“It communicates to the customer that we are serious about food,” said William Baine, CEO of Git N Go. “The under lit displays draw consumers’ eyes to the product, and consequently we saw a nice incremental sales increase after these were installed.”
C-store retailers should not underestimate store displays and fixtures. Everything from gondolas and shelving to restroom sinks and hand dryers help create an appealing ambiance that factors into a store’s branding.
The restroom, in particular, can make an impression.
Consider that nearly three in four American drivers (72%) say they stop to use the restroom when driving on a vacation, compared to 68% who purchase gas and 66% who buy food or drinks, making it the most frequent reason for stopping, according to the National Association of Convenience Stores (NACS).
When it comes to displays at Salt Lake City, Utah-based Maverik’s more than 300 locations across 11 states, the theme is ‘Show Them, Don’t Tell Them.’ Typical signage consists of large, colorful photos depicting food and offerings, rather than verbiage. A colored waterfall above the beer vault is designed to draw in customers.
The tan fixtures have been updated to a charcoal color scheme that hides dust more effectively. All fixtures have been lowered to eye level, so product is no higher than five feet. Newer stores have angled gondolas, which provide more access to the coolers.
“We like the lower displays, because it allows customers to see across the floor and eliminates the feeling of being in a maze,” said Aaron Simpson, Maverik’s vice president and chief marketing officer. “We’re also getting rid of the clutter to showcase food better.”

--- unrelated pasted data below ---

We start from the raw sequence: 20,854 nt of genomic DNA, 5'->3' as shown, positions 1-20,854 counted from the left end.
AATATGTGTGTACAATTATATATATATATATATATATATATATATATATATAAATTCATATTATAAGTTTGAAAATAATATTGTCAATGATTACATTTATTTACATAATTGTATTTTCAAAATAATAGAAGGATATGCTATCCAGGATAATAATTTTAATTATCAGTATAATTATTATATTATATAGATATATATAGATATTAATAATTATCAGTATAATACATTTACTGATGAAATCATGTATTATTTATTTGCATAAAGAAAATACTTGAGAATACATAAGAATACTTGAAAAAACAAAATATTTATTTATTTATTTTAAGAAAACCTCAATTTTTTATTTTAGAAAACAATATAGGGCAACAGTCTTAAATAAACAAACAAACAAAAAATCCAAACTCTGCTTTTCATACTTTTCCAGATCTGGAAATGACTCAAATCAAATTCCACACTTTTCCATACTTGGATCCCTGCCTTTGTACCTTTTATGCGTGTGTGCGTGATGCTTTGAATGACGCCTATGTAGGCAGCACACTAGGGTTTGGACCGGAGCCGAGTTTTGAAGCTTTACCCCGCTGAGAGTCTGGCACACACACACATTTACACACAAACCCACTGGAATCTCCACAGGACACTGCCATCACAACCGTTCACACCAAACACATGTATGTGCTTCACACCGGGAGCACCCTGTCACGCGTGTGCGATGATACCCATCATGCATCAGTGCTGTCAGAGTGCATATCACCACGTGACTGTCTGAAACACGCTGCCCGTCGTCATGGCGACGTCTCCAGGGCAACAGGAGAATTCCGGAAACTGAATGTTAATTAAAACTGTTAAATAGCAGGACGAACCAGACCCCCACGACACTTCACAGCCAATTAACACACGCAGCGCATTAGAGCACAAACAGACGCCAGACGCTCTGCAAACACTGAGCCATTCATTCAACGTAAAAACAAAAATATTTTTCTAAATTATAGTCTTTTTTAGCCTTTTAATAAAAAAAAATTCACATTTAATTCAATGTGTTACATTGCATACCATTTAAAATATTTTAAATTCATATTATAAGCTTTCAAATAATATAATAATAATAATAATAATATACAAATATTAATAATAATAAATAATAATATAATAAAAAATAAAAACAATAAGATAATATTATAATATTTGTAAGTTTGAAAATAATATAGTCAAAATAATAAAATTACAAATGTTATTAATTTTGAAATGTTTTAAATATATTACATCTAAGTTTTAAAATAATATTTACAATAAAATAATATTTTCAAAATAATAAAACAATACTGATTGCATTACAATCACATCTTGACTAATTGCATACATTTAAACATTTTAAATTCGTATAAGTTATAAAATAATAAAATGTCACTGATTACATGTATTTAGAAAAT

For its two big monthly candy promotions, Maverik has implemented two candy bins with promotional signage on top and another by the register to encourage impulse buys.
“We’ve gotten away from freestanding racks and have built fixtures in cabinetry by the front counter and near the chips,” said Simpson.
Having lower shelving also makes people feel safer, since customers can see what’s going on, said Linda Cahan, owner of Cahan & Co. in Portland, Ore., a retail design consultancy. She added that c-stores are using more natural materials, like real wood in displays and countertops, rather than laminate and metal.
“We’re noticing more rounded corners, which softens edges for a better customer flow,” said Cahan. “That’s really important, because with sharp edges, people tend to unconsciously back away to avoid corners.”
Richmond, Va.-based Little Oil Co.’s CornerStone Market in Emporia, Va. has incorporated the local Hokie stone, a popular limestone rock, on the front of the building to help set it apart.
Far from a traditional convenience store, CornerStone has an open interior plan and no window signage.
“We have 12 48-inch television screens around the building, each playing its own content, such as craft beer being poured into a mug or pizza coming out of the oven piping hot,” said Barry Grizzard, sales manager for CornerStone. “These visuals entice customers.”
BIG ON BATHROOMS
Unlike c-stores of the past, restrooms have become more of a focus, as these are thought to be an extension of the brand as well as a barometer of the store’s cleanliness. This has become even more vital, with many retailers’ foodservice programs front and center.
“The thing with a restroom is that the cleaner it is, the more people will respect it and keep it tidy,” said Cahan.
Maverik recently upsized its restrooms, making them more appropriate to service each location.
“Our stores’ themes are the Great Outdoors and this runs through to the bathrooms,” said Simpson. “Tiling goes halfway up the wall, the ceilings are blue and there’s a mural of outdoor scenes on the wall above the tile.”
CornerStone puts a great emphasis on its restrooms, which it also upsized to include four stalls for women and two stalls and two urinals for men.
“Everything is touchless and doubled, including the sinks, soap and paper towel holders,” said Grizzard, referring to the new layout.